We got a case of the Mondays just reading about [Sascha]’s work environment. Get this: every morning, first thing, the whole team gets together to check in and share how they’re all feeling. And they can’t even be candid about it—there’s actually an approved list of feeling descriptors, both good and bad. It’s an admittedly big list that includes, interestingly enough, both ‘tortured’ and ’embarrassed’. Yeah. We think something like group t’ai chi on the roof each morning sounds a lot more relaxing. Since [Sascha] is between a rock and a hard place on this one, it was time to let chance take over. He raised his HaD-imprinted Trinket skyward and Can I Borrow a Feeling? was born.
The gist is simple: [Sascha] abstracts his disposition out to either ‘good’ or ‘bad’ and pushes the corresponding button. The Trinket accesses an array and returns a randomly selected feeling to the LCD. Since the official list of feelings is about 300 words long, [Sascha] has to push the data into PROGMEM. He used good old Excel to split the list in twain, and her formulas came in very handy for centering the result on the LCD. Once [Sascha] knew how it would all fit together, he designed a cool enclosure in CorelDRAW and turned on the laser cutter. See the Spreadsheet of Acceptable Words for yourself on GitHub, and pick up the code and enclosure file while you’re there.
There’s still time to enter the Trinket Everyday Carry Contest. The main contest runs until January 2, but we’re having random drawings every week! Don’t forget to write a project log before the next drawing at 9pm EST on Tuesday, December 30th. You and all of the other entrants have a chance to win a Teensy 3.1 from The Hackaday Store!
11 thoughts on “Trinket EDC Contest Entry: Can I Borrow A Feeling?”
Unproductive, unmotivated, uninspired…
Yeah, but it’s just meant to be a bit of fun :)
No, I meant hose are the words I would use in that meeting. The build itself is neat.
Ah cool :) You can feel my pain then ;)
I’m guessing I’m not the only one curious about the “appoved emotion list”, so here it is:
irritated, enraged, bitter, aching, victimized, heartbroken, agonized, appalled, humiliated, wronged, alienated, incapable, alone, aggressive, paralyzed, fatigued, useless, inferior, vulnerable, empty, forced, despair, frustrated, resentful, distressed, woeful, pathetic, tragic, in a stew, dominated, tearful, sorrowful, grief, inflamed, anguish, desolate, desperate, unhappy, lonely, grieved, mournful, dismayed, provoked, incensed, infuriated, cross, worked up, boiling, hostile, fuming, indignant, insensitive, dull, nonchalant, neutral, reserved, weary, bored, preoccupied, insulting, cold, disinterested, lifeless, lousy, disappointed, discouraged, ashamed, powerless, diminished, guilty, sore, dissatisfied, miserable, detestable, repugnant, despicable, disgusting, abominable, terrible, in despair, sulky, annoyed, bad, A sense of loss, fearful, terrified, suspicious, anxious, alarmed, panic, nervous, scared, worried, frightened, timid, shaky, restless, threatened, cowardly, quaking, menaced, hateful, wary, uncertain, indecisive, perplexed, embarrassed, shy, stupefied, unpleasant, disillusioned, unbelieving, skeptical, distrustful, misgiving, lost, unsure, uneasy, tense, offensive, crushed, tormented, deprived, tortured, dejected, rejected, injured, offended, afflicted, understanding, reliable, easy, amazed, sympathetic, interested, receptive, accepting, kind, loving, considerate, affectionate, sensitive, tender, devoted, attracted, passionate, admiration, warm, touched, sympathy, close, loved, comforted, drawn toward, great, gay, joyous, lucky, fortunate, delighted, overjoyed, gleeful, thankful, important, festive, ecstatic, glad, cheerful, sunny, merry, elated, jubilant, concerned, affected, fascinated, intrigued, absorbed, inquisitive, nosy, snoopy, engrossed, curious, playful, courageous, energetic, liberated, provocative, frisky, animated, spirited, thrilled, wonderful, eager, keen, earnest, intent, anxious, inspired, determined, excited, enthusiastic, bold, brave, daring, challenged, re-enforced, hopeful, calm, peaceful, at ease, comfortable, pleased, encouraged, clever, surprised, content, quiet, relaxed, serene, free and easy, bright, blessed, reassured, sure, rebellious, unique, dynamic, tenacious, hardy, secure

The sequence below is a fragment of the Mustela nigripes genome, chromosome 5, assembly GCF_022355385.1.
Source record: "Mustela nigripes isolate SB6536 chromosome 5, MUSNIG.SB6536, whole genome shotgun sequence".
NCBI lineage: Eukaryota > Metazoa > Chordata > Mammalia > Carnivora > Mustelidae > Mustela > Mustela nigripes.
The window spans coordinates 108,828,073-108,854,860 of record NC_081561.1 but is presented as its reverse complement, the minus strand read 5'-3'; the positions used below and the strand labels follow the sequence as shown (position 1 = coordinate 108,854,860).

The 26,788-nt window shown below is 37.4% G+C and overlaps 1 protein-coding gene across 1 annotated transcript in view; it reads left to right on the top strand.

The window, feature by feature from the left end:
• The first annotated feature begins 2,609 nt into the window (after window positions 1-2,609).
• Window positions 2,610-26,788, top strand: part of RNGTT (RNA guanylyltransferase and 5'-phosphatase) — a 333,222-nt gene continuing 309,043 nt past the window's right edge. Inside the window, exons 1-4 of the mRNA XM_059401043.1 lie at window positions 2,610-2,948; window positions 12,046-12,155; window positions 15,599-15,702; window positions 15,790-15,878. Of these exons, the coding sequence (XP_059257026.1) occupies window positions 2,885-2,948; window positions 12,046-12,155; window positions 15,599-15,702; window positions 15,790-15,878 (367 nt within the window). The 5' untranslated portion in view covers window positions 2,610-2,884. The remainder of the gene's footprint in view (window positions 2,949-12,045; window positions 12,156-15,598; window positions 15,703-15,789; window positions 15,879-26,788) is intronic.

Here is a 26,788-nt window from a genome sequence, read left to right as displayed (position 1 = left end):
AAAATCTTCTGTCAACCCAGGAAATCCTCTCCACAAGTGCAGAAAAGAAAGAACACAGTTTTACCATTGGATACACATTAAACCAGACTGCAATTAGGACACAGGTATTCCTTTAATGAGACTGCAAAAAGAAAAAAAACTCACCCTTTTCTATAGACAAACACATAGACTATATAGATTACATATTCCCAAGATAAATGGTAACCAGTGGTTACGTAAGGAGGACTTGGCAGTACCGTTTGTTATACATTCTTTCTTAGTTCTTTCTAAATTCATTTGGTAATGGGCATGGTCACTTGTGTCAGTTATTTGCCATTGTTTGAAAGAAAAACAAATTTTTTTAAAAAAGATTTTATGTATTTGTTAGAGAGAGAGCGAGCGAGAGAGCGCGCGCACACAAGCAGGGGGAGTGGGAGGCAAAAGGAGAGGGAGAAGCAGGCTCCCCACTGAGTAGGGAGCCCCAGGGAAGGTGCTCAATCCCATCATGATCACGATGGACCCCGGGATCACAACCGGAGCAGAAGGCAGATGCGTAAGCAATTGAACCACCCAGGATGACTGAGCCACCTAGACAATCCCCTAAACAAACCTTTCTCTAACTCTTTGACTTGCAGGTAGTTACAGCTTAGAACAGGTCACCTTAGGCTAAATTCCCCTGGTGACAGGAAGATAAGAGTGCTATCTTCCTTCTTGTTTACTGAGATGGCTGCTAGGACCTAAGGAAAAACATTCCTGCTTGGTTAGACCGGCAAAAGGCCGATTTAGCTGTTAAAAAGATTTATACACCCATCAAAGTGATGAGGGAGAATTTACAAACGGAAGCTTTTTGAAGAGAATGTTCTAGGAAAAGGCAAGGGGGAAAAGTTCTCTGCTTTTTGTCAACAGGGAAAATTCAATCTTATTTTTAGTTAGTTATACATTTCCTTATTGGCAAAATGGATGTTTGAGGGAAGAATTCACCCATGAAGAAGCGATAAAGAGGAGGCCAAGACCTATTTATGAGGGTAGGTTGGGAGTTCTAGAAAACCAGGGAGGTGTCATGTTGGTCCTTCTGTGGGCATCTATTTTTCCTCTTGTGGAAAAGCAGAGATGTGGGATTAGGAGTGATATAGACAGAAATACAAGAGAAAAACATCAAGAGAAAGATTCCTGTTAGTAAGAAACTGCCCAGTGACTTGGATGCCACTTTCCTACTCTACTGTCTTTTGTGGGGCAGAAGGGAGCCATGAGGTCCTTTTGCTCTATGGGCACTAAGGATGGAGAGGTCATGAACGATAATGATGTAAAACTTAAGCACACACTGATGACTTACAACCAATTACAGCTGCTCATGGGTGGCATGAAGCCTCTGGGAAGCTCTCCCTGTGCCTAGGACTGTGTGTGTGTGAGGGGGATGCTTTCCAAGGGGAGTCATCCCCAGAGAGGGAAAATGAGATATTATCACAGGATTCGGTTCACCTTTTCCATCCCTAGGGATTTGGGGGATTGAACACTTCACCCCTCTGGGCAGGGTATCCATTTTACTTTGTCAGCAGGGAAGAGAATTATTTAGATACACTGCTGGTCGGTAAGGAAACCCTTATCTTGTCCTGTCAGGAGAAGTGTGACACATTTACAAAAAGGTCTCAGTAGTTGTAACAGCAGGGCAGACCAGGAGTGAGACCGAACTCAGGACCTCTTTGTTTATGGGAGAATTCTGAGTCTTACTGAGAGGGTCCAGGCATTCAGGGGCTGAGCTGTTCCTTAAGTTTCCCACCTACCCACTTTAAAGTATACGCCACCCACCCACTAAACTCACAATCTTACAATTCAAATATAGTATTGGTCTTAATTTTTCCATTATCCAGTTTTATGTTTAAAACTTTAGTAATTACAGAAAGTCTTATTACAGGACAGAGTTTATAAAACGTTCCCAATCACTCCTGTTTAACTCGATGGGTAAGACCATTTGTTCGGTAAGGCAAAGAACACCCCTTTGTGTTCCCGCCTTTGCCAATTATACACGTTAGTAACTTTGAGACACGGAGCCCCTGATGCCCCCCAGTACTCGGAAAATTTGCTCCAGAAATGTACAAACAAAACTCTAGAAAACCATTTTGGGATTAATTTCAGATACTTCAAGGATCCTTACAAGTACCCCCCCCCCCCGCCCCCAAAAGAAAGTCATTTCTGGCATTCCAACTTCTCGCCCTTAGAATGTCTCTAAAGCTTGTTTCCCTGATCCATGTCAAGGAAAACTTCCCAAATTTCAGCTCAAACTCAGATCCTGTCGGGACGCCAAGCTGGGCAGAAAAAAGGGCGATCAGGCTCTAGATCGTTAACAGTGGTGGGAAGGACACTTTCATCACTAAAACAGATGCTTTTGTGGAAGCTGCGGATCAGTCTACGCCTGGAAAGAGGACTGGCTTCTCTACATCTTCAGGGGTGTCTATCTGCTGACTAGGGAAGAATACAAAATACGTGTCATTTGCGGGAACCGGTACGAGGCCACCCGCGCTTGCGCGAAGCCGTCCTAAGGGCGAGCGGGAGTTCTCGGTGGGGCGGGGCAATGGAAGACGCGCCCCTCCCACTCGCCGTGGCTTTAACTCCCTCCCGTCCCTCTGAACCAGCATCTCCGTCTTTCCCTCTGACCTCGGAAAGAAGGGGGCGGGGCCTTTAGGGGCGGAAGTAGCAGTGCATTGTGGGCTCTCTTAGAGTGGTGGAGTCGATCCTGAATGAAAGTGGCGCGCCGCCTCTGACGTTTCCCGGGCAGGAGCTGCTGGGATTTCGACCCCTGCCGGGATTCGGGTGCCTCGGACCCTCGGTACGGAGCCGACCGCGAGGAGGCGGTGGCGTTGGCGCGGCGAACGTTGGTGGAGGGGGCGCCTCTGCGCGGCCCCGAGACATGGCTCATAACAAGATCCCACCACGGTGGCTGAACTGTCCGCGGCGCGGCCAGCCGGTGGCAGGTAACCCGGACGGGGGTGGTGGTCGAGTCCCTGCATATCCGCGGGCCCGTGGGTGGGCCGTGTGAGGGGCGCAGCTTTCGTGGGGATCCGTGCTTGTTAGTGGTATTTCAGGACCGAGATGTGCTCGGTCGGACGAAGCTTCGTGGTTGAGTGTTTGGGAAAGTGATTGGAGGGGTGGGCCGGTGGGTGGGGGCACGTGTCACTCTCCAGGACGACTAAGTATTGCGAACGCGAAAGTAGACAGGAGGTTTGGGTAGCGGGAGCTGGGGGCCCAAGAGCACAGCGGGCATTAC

I’d think this pretty much explains the motivation for this project…
What kind of emotion is that? Is that supposed to be good?
I suspect if I’d been made to do that I’d have been taken to HR for an overly negative attitude :-)
Oh, merry Christmas (bah, humbug)
LOL! It’s an odd list. I’ve been having these morning meetings for 2 years now and it still feels as contrived as it did when it was first introduced into the organisation and some days it’s virtually impossible to take seriously. Hopefully the rest of the team will see the humor in this :)
The corporate machine cares not for feels.
I think you mean “corporate machine is disinterested in feelings” (sorry, ‘cares not’ is not on the list :-)
Being a tart is not on the list either. The grammatical bouncer says, “to the back of the line.”
This reminds me of a therapy session I had in college. The therapist showed me a list similar to this and explained to me that men have a harder time expressing their feelings than women do. I didn’t really think much of it then, but now that I just read each one separately, while trying to think of times in my life that I had felt that emotion (some never), it actually started to affect me emotionally in that way. For instance, reading through the negative words made me sad, but as I moved through to the more positive words I started to feel a lot better. Sure I can see how one would discount what the office is trying to do, but telling your coworkers that your “good” is really just a standard cop out that everyone is guilty of. Good hack, though. (Hmmm..I may need more therapy.)
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